But heated seats, auto-dimming rear-view mirrors, integrated garage door opener and an overhead storage console are on board. So is a convenient floor-mounted center console, with lots of neat nooks and storage bins, including a flip-up bin to hold a cell phone and note pad. It’s really handy.

The Bose audio system is excellent. It’s dash mounted, including a single-CD player. Also included is a six-CD changer in the center console. Rear-seat occupants have their own controls to access a different audio source than front-seat passengers.

When our world was larger than it is today, size and traction meant a large Detroiter with a bag of sand in the trunk. As the world has grown smaller, and our paranoia larger, it now means buying a larg e all-wheel drive Detroiter with every option.

I think I’ll go watch “The Honeymooners” on my 32-inch stereo surround-sound boob tube.

1999 GMC Yukon Denali

Standard: 5.7-liter overhead-valve V8, four-speed automatic transmission, “Autotrac” four-wheel drive, speed-sensitive power steering, heavy-duty Bilstein shocks, heavy-duty battery, dual front air bags, four-wheel anti-lock brakes, air conditioning, power locks, power windows, keyless entry, theft deterrent system, six-way power seats, heated front and outboard rear seats, Bose stereo with six-CD changer, auto dimming rear view mirror, roof rack, dual heated outside mirrors, rear seat audio controls, rear wiper, chromed aluminum wheels, front tow hooks, Package 1SF (leather trim, front and rear air conditioning, front reclining bucket seats, AM/FM stereo/CD-cassette, Luxury Convenience Package, trailering package, floor mats, 6,800 pound GVW, P265/ 70R16 tires.

Options: None

Base price: $42,855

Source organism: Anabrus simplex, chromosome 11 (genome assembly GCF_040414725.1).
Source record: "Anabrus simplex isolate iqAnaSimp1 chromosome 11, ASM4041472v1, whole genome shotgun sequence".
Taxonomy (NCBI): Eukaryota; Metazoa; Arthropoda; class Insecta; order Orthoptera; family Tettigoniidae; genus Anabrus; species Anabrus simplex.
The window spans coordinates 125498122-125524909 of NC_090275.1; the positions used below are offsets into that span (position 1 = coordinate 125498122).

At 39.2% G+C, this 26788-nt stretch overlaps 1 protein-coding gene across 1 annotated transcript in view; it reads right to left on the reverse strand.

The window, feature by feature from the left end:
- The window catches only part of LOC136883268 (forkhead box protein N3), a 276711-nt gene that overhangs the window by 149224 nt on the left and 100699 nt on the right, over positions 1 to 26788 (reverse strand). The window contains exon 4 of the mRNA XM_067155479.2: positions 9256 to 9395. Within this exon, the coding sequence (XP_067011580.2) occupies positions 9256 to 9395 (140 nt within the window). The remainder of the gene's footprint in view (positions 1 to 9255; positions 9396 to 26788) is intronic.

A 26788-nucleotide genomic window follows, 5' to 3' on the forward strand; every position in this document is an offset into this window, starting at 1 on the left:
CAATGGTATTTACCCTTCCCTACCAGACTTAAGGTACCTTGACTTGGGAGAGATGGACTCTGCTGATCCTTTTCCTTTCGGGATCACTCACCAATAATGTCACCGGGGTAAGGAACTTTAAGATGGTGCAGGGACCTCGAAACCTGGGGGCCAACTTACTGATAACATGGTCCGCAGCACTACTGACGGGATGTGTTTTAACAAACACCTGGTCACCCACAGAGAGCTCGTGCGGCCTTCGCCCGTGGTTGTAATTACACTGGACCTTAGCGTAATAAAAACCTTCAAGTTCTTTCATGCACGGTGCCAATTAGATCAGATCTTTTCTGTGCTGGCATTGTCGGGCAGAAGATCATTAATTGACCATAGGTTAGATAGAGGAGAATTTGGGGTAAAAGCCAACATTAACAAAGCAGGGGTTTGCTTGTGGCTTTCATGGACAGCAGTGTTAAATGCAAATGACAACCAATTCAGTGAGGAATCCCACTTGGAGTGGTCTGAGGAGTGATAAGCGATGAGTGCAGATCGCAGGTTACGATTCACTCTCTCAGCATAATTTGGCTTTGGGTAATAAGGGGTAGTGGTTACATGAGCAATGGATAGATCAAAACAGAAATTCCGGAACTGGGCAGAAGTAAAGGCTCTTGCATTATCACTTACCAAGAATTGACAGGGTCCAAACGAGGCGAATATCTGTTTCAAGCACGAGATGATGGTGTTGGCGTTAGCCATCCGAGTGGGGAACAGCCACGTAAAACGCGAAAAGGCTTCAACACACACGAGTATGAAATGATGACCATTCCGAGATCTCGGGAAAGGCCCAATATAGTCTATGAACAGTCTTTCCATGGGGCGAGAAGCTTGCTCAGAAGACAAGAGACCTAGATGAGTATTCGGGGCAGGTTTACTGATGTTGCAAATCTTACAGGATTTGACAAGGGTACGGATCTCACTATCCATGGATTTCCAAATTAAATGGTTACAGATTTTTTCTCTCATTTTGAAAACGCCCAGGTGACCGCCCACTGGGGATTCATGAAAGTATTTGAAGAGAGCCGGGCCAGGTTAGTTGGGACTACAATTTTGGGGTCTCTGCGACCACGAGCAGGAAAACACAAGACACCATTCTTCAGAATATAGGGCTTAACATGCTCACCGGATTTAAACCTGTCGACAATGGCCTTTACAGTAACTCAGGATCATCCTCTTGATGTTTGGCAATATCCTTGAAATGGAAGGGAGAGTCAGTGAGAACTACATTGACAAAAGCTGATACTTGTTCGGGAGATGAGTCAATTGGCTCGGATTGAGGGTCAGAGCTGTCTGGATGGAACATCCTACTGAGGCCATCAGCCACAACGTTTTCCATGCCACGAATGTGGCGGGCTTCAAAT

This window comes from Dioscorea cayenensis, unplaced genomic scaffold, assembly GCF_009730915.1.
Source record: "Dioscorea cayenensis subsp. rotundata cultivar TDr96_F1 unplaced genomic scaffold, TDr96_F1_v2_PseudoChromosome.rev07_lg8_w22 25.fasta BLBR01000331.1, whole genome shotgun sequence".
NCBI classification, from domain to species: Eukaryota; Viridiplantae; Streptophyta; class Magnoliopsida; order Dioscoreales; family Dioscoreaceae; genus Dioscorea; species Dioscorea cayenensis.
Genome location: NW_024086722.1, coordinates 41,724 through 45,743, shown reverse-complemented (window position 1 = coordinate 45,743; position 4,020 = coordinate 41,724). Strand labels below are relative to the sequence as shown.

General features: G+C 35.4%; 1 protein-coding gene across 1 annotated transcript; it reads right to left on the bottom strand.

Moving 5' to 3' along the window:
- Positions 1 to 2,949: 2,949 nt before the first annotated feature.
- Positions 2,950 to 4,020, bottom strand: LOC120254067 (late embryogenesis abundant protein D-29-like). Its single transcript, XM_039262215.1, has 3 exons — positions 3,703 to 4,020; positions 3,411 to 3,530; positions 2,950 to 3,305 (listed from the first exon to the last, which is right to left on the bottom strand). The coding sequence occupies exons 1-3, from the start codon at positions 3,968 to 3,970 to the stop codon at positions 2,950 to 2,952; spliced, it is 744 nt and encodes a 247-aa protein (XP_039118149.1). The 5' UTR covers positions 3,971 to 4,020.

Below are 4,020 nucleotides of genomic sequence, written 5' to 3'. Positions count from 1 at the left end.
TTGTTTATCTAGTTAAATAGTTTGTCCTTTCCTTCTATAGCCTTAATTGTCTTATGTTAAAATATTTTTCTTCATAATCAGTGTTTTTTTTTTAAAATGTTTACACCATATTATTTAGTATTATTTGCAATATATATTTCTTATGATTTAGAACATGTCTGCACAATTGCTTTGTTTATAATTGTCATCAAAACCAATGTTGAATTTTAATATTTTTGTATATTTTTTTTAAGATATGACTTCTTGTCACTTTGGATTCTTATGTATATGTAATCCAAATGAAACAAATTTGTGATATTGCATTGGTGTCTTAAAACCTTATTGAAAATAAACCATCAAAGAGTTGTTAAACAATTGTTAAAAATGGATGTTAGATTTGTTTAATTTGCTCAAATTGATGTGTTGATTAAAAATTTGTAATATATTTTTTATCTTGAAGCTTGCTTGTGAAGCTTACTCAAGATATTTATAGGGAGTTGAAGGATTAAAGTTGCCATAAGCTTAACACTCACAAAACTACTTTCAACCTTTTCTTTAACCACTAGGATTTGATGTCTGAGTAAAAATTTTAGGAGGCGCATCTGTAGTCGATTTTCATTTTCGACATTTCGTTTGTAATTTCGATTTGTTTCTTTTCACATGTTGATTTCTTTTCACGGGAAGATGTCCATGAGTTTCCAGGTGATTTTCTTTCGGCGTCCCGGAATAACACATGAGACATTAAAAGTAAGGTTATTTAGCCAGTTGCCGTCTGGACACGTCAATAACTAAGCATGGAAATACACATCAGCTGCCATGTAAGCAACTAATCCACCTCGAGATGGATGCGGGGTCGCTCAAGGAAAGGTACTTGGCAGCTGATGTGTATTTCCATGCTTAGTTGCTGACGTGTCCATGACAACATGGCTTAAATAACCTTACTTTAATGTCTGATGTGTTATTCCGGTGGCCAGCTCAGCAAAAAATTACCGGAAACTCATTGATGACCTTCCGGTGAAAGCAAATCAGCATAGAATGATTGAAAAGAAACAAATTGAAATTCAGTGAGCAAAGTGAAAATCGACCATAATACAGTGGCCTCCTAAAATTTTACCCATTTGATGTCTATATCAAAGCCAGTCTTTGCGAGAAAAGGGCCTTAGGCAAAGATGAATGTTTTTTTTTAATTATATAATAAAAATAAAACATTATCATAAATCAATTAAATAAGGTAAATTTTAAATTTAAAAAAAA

As tested: $43,495

EPA rating: 12 mpg city, 16 mpg highway

Consumer reviews

Rating breakdown (out of 5):
  • Comfort 4.7
  • Interior 4.1
  • Performance 4.1
  • Value 4.4
  • Exterior 4.3
  • Reliability 4.6

Most recent consumer reviews





Great Vehicle

I enjoyed having my Yukon from 1999 to 2003. I always felt safe and it was quiet, had a good finish & seemed well built. Fuel economy was around 14-15mpg in the city if I drove with a normal to light foot and I was able to get 21-22mpg with highway driving whilst driving the speed limit on cruise control. My only 2 criticisms (solely targeted at GM) is that 1) there seemed to be a warranty recall each year I had my Yukon and 2) when something did go wrong, the authorised service teams didn't always seem knowledgeable on the repair. For example, at about 10,000 miles I had a noticeable knock-sound in the drivetrain upon normal acceleration from each start. It took the authorised dealer four 4 individual visits to sort out...a simple noted fix that was listed in THEIR SHOP REPAIR MANUAL that was overlooked by three prior GMC mechanics. 😐 After that I ended up finding an experienced, local car service shop for all my non-warranty repairs as they did seem to know how to fix things the first time.


Old Reliable

I'm 80, and have owned many different trucks and models. Nothing compares to the power, comfort, and reliability of the 1999 GMC Yukon. Take care of it. It is bullet-proof!

See all 16 consumer reviews


New car and Certified Pre-Owned programs by GMC
Certified Pre-Owned program benefits
Maximum age/mileage
5 model years or newer/up to 75,000 miles
Basic warranty terms
12 months/12,000 miles bumper-to-bumper original warranty, then may continue to 6 years/100,000 miles limited (depending on variables)
6 years/100,000 miles
Dealer certification required
172-point inspection
Roadside assistance
View all cpo program details

Have questions about warranties or CPO programs?